In 2008 Alethea Jones attended the IF Awards after party and, borrowing someone else’s award, posted a photograph and caption on Facebook – “If only…”.

Three years later that ‘if only’ became a reality when she and Offspring actor Richard Davies were awarded the Best Short Film IF Award for When the Wind Changes.

It was Davies who, having acted in her graduating film work at VCA, approached Jones with the idea for the short film.

“He was really nervous giving me the script but I read it and just fell in love with it,” Jones told IF. “The idea of two people talking at the same time is great and the way that he pitched it to me was very funny. He told me a sentence to say and as I said it he repeated it at the same time as me, and he goes ‘it’s funny, isn’t it?’”

The film was something of a passion project for the pair who not only paid for the film out of their own pockets – choosing to forgo funding because they “wanted to make something really quickly” – but also called in favours from friends and contacts as well as fulfilling several roles themselves.

Davies acted as writer, producer and actor (playing Jack, one of the unfortunate cursed friends in the film) while Jones wore the mantel of director and editor because, as she says, “no one would edit this weird film except for me”.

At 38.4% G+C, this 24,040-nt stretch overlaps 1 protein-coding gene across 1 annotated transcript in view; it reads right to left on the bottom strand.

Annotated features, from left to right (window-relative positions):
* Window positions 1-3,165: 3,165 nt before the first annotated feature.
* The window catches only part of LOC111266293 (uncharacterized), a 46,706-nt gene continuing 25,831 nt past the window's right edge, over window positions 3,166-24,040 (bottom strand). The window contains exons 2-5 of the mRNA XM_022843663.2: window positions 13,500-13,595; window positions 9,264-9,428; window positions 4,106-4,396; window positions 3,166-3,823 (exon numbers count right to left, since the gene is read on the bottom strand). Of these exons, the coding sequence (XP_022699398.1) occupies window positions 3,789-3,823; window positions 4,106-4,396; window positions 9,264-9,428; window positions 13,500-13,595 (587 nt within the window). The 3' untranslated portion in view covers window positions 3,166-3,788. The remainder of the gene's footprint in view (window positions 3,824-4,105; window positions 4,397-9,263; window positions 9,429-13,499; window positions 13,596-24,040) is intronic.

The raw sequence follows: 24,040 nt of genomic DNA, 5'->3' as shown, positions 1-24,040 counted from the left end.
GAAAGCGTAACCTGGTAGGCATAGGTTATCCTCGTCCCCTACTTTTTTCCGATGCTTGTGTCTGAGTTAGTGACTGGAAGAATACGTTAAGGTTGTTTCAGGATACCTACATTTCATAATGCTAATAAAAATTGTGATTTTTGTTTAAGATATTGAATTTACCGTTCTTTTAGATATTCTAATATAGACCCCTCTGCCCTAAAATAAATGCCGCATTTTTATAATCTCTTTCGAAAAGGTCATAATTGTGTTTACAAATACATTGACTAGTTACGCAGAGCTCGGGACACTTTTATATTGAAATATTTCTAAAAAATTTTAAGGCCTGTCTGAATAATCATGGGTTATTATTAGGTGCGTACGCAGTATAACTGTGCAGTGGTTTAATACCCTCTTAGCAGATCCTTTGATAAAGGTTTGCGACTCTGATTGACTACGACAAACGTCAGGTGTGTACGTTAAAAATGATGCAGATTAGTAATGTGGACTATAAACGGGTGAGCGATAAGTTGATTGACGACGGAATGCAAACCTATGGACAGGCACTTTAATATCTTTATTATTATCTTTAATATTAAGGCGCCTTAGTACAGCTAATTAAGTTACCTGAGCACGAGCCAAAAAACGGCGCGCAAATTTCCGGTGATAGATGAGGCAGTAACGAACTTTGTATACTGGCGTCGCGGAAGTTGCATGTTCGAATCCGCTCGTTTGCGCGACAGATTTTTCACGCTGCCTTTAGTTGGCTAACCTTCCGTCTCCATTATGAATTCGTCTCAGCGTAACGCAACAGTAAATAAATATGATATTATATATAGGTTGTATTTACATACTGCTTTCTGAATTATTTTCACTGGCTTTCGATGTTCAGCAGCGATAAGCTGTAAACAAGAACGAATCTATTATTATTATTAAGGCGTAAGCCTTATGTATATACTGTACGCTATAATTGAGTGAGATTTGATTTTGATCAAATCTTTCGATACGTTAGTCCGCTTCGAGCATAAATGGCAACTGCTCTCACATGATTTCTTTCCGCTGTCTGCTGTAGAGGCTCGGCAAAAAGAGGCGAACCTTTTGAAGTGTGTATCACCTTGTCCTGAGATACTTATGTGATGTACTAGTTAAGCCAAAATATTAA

Their hard work paid off as the pair won not only the IF Award but also the Audience Award at Flickerfest 2010, an honour which saw them returning to Bondi last November to shoot the trailer for this year’s festival, which is currently being held at the Bondi Pavillion.

This year looks to be a standout year for Jones, who has several short films in the pipeline, including another collaboration with Davies and a short film musical. She has also recently completed work on a documentary called Tissue for the ABC’s third Anatomy series.

“It’s about these amazing artists in Perth that grow victimless leather. So, imagine wearing a leather jacket where a cow wasn’t killed, where it was grown,” Jones said of the project, which was influenced by The Royal Tenenbaums director Wes Anderson.

“I feel like I’m at a glass ceiling where it’s just a war of attrition now,” the director said. “For the next few months I’m just going to pump out so much work because something’s got to happen.”

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